In the first few years of our existing house, I struggled in various ways to vent the bathroom shower upstairs. Everything I tried led to condensation and ice problems. Even with double R-19 cotton floss over galvanized ventilation ducts, I still encounter problems of condensation and freezing. Are there any proven solutions to this problem of cold weather condensation when we are preparing to build a new house? It's a good question, because it's not something I often see doing well. Before we get some specific suggestions about pipeline installation in cold weather, let's start with some basic pipeline suggestions.
It is recommended that our customers blow out their bathroom fans from the wall as much as possible. If you exhaust through the roof, the condensate will drip back inside. If you ventilate through the vault, which is usually located in the attic vent, moisture will be sucked back into the attic or roof vent. Use rigid metal pipes (aluminium or galvanized steel) with longitudinal joints facing upward, and the joints are sealed with aluminium foil tape or pipe cement or rigid plastic pipes. Be sure to tilt the pipe a little so that it can be discharged from the outside. Rigid pipes are superior to flexible ones. Larger ones are preferred, especially if they run longer. Best practice is to wrap the entire galvanized ventilation duct in R-3 to R-8 insulation, but if nothing else, you should wrap at least 6 feet of duct in the end, which is the most likely place for condensation. Keep the vent low and run the insulation layer on the pipeline.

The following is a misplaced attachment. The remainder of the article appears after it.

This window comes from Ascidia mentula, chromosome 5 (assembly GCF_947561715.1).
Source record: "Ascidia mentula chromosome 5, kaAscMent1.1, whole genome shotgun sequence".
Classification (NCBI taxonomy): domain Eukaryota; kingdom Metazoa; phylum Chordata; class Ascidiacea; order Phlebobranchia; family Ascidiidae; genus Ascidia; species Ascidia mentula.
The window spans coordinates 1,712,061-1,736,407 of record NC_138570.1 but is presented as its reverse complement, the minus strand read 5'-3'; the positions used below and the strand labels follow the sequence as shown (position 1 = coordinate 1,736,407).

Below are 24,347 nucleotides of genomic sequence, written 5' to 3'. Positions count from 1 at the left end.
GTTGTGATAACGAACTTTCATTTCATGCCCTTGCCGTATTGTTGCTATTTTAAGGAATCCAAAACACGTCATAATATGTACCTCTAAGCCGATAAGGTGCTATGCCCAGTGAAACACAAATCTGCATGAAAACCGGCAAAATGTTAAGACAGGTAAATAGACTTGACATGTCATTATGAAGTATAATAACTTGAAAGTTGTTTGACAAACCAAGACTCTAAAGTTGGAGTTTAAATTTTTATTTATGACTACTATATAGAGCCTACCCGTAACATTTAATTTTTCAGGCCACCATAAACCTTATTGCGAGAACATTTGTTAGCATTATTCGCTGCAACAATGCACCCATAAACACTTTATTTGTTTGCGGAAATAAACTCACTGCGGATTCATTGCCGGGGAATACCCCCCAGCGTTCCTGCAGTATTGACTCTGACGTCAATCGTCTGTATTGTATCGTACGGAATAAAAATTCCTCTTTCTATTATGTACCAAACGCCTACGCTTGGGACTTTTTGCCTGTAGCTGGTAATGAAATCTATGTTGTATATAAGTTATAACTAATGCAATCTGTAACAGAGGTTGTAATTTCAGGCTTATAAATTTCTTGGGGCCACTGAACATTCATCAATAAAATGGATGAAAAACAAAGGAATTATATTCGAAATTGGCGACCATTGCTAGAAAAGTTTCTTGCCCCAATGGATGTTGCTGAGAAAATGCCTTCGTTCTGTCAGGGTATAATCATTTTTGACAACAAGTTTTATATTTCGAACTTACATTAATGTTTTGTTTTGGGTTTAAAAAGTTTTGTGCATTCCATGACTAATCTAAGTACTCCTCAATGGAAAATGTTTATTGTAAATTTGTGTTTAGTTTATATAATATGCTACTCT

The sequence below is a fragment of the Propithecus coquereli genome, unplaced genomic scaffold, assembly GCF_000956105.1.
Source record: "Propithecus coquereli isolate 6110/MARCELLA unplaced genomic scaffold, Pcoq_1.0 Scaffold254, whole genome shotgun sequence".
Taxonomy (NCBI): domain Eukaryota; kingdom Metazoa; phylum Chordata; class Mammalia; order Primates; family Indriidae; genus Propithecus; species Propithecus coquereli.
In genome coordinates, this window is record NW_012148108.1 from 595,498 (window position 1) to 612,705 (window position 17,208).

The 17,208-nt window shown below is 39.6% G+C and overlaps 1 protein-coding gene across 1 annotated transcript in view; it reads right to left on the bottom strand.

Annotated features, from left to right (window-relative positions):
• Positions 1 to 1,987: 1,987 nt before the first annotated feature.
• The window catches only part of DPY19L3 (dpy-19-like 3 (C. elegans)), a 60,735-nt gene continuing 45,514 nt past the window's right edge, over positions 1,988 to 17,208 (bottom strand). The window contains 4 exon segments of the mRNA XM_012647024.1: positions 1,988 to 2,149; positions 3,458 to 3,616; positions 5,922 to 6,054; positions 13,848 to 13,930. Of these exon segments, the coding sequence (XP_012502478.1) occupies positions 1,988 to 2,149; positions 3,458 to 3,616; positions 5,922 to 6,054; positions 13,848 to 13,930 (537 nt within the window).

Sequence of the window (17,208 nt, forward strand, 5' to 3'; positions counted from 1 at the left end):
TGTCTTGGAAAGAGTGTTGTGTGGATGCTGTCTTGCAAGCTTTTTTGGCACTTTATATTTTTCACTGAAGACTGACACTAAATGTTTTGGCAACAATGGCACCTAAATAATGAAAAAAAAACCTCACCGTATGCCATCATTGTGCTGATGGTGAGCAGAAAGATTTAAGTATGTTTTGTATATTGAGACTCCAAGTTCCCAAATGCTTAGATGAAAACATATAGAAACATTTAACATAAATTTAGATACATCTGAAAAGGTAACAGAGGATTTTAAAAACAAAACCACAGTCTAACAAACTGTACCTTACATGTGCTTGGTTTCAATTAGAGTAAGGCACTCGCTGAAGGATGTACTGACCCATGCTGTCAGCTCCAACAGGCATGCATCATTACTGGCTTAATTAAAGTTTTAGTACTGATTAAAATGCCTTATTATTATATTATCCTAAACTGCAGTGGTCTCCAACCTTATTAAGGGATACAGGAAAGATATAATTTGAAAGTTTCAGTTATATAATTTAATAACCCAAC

For the freezing problem of the external vent, the 70 degree F indoor air with 25% relative humidity (quite low) will condense at 33 degree F, so condensation will occur in cold weather. Push 110 cubic meters with a fan. At a foot per minute, the air temperature is 80 degrees F and the relative humidity is 80%. As you do with a beautiful steam shower, in a 10-minute shower, when it's 25 degrees outside, you produce almost three-quarters of the condensed water.